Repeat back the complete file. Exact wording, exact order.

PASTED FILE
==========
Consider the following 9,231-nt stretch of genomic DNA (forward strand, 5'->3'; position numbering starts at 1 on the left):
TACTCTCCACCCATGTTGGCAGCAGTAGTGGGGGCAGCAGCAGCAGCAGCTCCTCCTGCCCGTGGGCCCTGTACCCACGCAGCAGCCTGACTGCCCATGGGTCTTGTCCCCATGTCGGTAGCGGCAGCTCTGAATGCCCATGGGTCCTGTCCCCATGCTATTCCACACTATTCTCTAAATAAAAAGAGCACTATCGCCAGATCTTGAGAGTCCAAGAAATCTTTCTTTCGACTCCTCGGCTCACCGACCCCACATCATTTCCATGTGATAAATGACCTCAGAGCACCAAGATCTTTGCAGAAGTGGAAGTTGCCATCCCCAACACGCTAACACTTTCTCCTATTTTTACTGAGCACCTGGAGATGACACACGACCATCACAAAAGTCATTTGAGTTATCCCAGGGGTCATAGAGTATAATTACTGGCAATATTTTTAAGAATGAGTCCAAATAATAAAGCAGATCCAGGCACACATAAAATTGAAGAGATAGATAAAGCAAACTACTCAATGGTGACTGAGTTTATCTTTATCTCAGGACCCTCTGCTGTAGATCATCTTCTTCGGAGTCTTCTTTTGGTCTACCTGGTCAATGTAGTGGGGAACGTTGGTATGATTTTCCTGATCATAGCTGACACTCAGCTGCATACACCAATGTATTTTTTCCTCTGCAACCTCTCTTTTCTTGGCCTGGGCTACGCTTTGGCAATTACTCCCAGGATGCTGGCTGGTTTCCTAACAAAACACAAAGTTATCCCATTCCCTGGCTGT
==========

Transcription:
Consider the following 9,231-nt stretch of genomic DNA (forward strand, 5'->3'; position numbering starts at 1 on the left):
TACTCTCCACCCATGTTGGCAGCAGTAGTGGGGGCAGCAGCAGCAGCAGCTCCTCCTGCCCGTGGGCCCTGTACCCACGCAGCAGCCTGACTGCCCATGGGTCTTGTCCCCATGTCGGTAGCGGCAGCTCTGAATGCCCATGGGTCCTGTCCCCATGCTATTCCACACTATTCTCTAAATAAAAAGAGCACTATCGCCAGATCTTGAGAGTCCAAGAAATCTTTCTTTCGACTCCTCGGCTCACCGACCCCACATCATTTCCATGTGATAAATGACCTCAGAGCACCAAGATCTTTGCAGAAGTGGAAGTTGCCATCCCCAACACGCTAACACTTTCTCCTATTTTTACTGAGCACCTGGAGATGACACACGACCATCACAAAAGTCATTTGAGTTATCCCAGGGGTCATAGAGTATAATTACTGGCAATATTTTTAAGAATGAGTCCAAATAATAAAGCAGATCCAGGCACACATAAAATTGAAGAGATAGATAAAGCAAACTACTCAATGGTGACTGAGTTTATCTTTATCTCAGGACCCTCTGCTGTAGATCATCTTCTTCGGAGTCTTCTTTTGGTCTACCTGGTCAATGTAGTGGGGAACGTTGGTATGATTTTCCTGATCATAGCTGACACTCAGCTGCATACACCAATGTATTTTTTCCTCTGCAACCTCTCTTTTCTTGGCCTGGGCTACGCTTTGGCAATTACTCCCAGGATGCTGGCTGGTTTCCTAACAAAACACAAAGTTATCCCATTCCCTGGCTGT